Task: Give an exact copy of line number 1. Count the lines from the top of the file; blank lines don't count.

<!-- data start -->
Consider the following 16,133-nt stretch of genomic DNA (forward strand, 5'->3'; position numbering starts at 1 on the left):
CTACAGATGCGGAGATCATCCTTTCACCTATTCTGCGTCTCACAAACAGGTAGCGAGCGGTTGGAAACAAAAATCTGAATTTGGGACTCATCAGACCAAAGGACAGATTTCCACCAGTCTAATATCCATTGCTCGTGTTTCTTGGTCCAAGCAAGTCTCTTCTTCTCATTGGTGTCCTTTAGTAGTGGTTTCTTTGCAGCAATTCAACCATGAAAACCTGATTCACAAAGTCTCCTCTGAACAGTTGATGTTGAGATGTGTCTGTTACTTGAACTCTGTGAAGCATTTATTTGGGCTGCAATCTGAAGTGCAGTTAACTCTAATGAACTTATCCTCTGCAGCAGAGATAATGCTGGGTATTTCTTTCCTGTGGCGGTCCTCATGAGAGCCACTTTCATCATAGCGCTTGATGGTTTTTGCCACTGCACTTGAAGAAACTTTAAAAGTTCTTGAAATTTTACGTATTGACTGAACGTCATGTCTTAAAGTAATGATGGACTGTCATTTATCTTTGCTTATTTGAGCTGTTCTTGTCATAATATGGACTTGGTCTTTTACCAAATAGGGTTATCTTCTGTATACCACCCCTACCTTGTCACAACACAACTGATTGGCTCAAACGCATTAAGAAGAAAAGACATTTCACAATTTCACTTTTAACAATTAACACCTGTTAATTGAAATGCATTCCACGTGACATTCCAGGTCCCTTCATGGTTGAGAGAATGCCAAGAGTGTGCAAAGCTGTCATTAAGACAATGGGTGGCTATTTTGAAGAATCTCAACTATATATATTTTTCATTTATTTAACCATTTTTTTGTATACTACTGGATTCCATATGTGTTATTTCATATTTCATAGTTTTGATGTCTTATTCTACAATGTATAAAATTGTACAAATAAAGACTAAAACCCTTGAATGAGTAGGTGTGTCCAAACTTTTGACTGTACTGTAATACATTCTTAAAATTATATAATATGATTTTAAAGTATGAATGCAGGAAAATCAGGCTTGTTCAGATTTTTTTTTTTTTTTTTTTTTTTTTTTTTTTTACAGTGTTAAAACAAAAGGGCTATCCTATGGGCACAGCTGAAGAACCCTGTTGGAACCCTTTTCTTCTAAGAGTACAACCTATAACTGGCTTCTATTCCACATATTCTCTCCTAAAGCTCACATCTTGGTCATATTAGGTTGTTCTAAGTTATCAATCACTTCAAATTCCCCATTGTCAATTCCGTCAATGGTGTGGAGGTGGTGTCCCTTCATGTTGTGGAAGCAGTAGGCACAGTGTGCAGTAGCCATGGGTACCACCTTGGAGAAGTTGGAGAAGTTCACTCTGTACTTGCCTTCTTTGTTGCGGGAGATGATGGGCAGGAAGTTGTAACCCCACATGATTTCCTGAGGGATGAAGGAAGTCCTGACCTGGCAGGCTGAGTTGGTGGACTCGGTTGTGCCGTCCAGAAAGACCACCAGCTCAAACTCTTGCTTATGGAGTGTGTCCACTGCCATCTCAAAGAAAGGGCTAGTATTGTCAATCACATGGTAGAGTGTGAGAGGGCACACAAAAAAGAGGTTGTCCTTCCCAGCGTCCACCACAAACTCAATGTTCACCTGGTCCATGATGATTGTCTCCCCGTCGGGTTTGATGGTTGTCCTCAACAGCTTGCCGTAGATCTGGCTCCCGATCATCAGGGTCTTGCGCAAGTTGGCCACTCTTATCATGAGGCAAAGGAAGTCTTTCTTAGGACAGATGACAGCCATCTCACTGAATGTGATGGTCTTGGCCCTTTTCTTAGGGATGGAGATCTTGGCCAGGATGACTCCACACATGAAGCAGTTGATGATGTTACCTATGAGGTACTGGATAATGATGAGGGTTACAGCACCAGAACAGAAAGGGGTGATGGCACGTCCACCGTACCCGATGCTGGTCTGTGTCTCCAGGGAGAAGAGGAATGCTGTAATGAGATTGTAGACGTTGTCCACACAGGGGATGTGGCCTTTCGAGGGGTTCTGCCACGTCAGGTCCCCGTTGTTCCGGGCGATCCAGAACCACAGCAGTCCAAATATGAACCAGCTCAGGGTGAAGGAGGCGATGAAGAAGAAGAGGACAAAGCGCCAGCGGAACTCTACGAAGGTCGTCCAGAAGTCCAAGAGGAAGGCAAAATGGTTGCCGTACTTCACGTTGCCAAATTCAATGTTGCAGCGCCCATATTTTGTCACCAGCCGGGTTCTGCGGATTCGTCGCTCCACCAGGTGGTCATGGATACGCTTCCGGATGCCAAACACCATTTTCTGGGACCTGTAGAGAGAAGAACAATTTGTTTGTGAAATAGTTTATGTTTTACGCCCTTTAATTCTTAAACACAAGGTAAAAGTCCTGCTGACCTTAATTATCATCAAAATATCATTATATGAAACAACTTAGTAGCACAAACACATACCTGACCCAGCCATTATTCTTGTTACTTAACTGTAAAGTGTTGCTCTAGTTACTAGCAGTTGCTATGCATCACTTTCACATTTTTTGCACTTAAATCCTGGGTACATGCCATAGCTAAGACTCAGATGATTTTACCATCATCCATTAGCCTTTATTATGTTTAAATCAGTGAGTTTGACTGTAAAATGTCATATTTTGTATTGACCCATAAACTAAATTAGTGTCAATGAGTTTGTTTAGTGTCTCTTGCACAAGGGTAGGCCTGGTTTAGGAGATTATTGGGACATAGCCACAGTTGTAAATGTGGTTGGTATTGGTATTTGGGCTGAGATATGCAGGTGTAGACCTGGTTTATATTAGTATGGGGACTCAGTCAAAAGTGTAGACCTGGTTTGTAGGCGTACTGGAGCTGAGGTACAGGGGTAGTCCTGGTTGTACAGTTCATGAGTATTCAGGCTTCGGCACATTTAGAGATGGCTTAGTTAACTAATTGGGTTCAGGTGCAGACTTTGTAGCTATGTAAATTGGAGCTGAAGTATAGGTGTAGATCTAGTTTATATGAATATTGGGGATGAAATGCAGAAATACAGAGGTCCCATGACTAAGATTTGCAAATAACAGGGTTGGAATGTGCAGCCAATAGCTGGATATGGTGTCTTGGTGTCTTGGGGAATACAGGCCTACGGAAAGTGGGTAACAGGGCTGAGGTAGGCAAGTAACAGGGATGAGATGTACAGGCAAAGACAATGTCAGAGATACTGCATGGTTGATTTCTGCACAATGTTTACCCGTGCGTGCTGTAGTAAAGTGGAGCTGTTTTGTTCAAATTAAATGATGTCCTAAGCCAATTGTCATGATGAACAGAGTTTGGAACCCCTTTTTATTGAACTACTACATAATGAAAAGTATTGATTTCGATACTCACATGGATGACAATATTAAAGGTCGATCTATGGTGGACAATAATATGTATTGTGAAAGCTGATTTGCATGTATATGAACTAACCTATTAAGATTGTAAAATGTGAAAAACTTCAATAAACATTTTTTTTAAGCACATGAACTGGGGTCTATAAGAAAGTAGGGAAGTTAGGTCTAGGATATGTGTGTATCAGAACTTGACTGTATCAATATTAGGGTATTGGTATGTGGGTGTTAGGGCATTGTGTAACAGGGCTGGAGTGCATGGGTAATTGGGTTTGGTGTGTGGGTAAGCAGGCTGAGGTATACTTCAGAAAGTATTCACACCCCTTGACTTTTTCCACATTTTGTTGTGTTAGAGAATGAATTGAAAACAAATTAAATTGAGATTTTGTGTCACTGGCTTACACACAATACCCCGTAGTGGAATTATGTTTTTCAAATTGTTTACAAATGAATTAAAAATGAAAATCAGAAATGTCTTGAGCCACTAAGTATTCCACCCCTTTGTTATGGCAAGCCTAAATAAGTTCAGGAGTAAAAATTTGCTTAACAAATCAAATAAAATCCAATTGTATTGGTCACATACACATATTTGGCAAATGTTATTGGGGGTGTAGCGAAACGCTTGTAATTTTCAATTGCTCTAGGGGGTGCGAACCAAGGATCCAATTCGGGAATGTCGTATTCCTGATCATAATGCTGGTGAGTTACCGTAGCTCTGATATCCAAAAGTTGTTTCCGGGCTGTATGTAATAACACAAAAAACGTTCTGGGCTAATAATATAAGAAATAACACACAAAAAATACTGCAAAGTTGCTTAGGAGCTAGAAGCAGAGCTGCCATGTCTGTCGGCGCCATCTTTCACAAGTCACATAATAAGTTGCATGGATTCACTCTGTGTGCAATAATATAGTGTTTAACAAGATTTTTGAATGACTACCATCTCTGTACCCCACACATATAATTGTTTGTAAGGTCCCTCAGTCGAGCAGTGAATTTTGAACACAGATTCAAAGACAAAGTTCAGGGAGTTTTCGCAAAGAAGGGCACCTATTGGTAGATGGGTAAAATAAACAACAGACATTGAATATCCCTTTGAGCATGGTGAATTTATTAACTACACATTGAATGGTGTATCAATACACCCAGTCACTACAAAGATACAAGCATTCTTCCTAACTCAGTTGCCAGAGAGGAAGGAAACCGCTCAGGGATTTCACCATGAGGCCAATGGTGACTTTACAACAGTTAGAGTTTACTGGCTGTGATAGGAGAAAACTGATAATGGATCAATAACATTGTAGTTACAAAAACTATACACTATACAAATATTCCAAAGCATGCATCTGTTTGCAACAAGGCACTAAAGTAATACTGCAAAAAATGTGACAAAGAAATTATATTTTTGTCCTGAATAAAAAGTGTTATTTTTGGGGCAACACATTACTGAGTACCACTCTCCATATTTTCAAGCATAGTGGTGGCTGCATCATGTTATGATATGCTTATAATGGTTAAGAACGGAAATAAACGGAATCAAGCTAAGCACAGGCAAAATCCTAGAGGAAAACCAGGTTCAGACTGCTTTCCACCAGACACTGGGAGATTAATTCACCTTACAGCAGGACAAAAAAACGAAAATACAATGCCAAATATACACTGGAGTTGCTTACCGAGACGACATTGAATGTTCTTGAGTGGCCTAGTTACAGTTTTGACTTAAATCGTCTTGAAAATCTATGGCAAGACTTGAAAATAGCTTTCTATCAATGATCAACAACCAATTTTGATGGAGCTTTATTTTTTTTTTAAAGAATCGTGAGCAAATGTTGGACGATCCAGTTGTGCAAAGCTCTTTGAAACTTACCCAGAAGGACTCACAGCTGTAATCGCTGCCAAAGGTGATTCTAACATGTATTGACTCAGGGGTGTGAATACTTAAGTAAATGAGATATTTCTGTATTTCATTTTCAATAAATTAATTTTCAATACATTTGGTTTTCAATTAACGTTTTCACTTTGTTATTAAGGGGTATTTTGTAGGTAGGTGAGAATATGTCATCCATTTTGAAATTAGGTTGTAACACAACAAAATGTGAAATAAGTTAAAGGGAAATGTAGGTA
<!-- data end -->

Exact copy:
Consider the following 16,133-nt stretch of genomic DNA (forward strand, 5'->3'; position numbering starts at 1 on the left):